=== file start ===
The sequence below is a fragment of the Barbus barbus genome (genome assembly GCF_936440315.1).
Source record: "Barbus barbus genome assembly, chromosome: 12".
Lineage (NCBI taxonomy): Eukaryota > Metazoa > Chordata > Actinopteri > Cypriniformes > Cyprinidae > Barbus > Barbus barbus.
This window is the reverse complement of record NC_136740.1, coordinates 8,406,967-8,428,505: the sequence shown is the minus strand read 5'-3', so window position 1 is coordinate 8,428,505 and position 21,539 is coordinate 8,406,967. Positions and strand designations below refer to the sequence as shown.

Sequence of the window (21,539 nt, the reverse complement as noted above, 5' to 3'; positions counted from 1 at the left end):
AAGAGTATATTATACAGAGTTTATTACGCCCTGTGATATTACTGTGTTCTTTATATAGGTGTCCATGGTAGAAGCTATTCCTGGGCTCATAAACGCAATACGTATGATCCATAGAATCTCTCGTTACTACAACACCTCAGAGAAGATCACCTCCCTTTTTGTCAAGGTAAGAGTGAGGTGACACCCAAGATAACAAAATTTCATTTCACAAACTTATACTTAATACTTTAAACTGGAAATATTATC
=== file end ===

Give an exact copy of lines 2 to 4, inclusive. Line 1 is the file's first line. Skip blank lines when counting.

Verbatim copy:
Source record: "Barbus barbus genome assembly, chromosome: 12".
Lineage (NCBI taxonomy): Eukaryota > Metazoa > Chordata > Actinopteri > Cypriniformes > Cyprinidae > Barbus > Barbus barbus.
This window is the reverse complement of record NC_136740.1, coordinates 8,406,967-8,428,505: the sequence shown is the minus strand read 5'-3', so window position 1 is coordinate 8,428,505 and position 21,539 is coordinate 8,406,967. Positions and strand designations below refer to the sequence as shown.